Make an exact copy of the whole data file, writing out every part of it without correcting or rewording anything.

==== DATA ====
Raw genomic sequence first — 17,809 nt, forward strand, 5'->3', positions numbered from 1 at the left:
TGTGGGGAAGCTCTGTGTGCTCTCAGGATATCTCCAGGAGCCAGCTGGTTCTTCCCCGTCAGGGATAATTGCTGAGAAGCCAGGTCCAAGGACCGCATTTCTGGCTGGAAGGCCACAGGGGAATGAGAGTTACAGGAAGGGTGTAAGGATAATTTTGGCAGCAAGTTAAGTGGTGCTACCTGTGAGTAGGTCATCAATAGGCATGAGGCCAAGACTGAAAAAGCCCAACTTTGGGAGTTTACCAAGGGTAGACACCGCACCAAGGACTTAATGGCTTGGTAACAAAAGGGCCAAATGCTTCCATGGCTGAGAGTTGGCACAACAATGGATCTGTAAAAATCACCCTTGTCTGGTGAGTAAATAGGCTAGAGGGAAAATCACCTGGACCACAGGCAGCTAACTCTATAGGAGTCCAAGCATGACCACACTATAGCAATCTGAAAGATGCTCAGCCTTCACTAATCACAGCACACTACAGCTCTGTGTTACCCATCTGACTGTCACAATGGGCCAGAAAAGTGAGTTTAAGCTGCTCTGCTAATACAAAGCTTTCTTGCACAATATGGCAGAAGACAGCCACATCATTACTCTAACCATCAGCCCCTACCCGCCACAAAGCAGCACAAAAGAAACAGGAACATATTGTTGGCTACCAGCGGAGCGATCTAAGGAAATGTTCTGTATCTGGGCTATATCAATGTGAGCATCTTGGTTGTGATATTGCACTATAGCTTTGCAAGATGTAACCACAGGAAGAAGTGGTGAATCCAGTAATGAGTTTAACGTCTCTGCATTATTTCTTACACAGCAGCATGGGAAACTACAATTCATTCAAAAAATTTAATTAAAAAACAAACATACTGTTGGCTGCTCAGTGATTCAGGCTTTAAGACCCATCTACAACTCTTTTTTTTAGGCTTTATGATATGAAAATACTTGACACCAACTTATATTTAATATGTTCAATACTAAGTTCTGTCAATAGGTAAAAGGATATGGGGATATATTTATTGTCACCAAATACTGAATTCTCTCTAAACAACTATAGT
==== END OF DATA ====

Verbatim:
Raw genomic sequence first — 17,809 nt, forward strand, 5'->3', positions numbered from 1 at the left:
TGTGGGGAAGCTCTGTGTGCTCTCAGGATATCTCCAGGAGCCAGCTGGTTCTTCCCCGTCAGGGATAATTGCTGAGAAGCCAGGTCCAAGGACCGCATTTCTGGCTGGAAGGCCACAGGGGAATGAGAGTTACAGGAAGGGTGTAAGGATAATTTTGGCAGCAAGTTAAGTGGTGCTACCTGTGAGTAGGTCATCAATAGGCATGAGGCCAAGACTGAAAAAGCCCAACTTTGGGAGTTTACCAAGGGTAGACACCGCACCAAGGACTTAATGGCTTGGTAACAAAAGGGCCAAATGCTTCCATGGCTGAGAGTTGGCACAACAATGGATCTGTAAAAATCACCCTTGTCTGGTGAGTAAATAGGCTAGAGGGAAAATCACCTGGACCACAGGCAGCTAACTCTATAGGAGTCCAAGCATGACCACACTATAGCAATCTGAAAGATGCTCAGCCTTCACTAATCACAGCACACTACAGCTCTGTGTTACCCATCTGACTGTCACAATGGGCCAGAAAAGTGAGTTTAAGCTGCTCTGCTAATACAAAGCTTTCTTGCACAATATGGCAGAAGACAGCCACATCATTACTCTAACCATCAGCCCCTACCCGCCACAAAGCAGCACAAAAGAAACAGGAACATATTGTTGGCTACCAGCGGAGCGATCTAAGGAAATGTTCTGTATCTGGGCTATATCAATGTGAGCATCTTGGTTGTGATATTGCACTATAGCTTTGCAAGATGTAACCACAGGAAGAAGTGGTGAATCCAGTAATGAGTTTAACGTCTCTGCATTATTTCTTACACAGCAGCATGGGAAACTACAATTCATTCAAAAAATTTAATTAAAAAACAAACATACTGTTGGCTGCTCAGTGATTCAGGCTTTAAGACCCATCTACAACTCTTTTTTTTAGGCTTTATGATATGAAAATACTTGACACCAACTTATATTTAATATGTTCAATACTAAGTTCTGTCAATAGGTAAAAGGATATGGGGATATATTTATTGTCACCAAATACTGAATTCTCTCTAAACAACTATAGT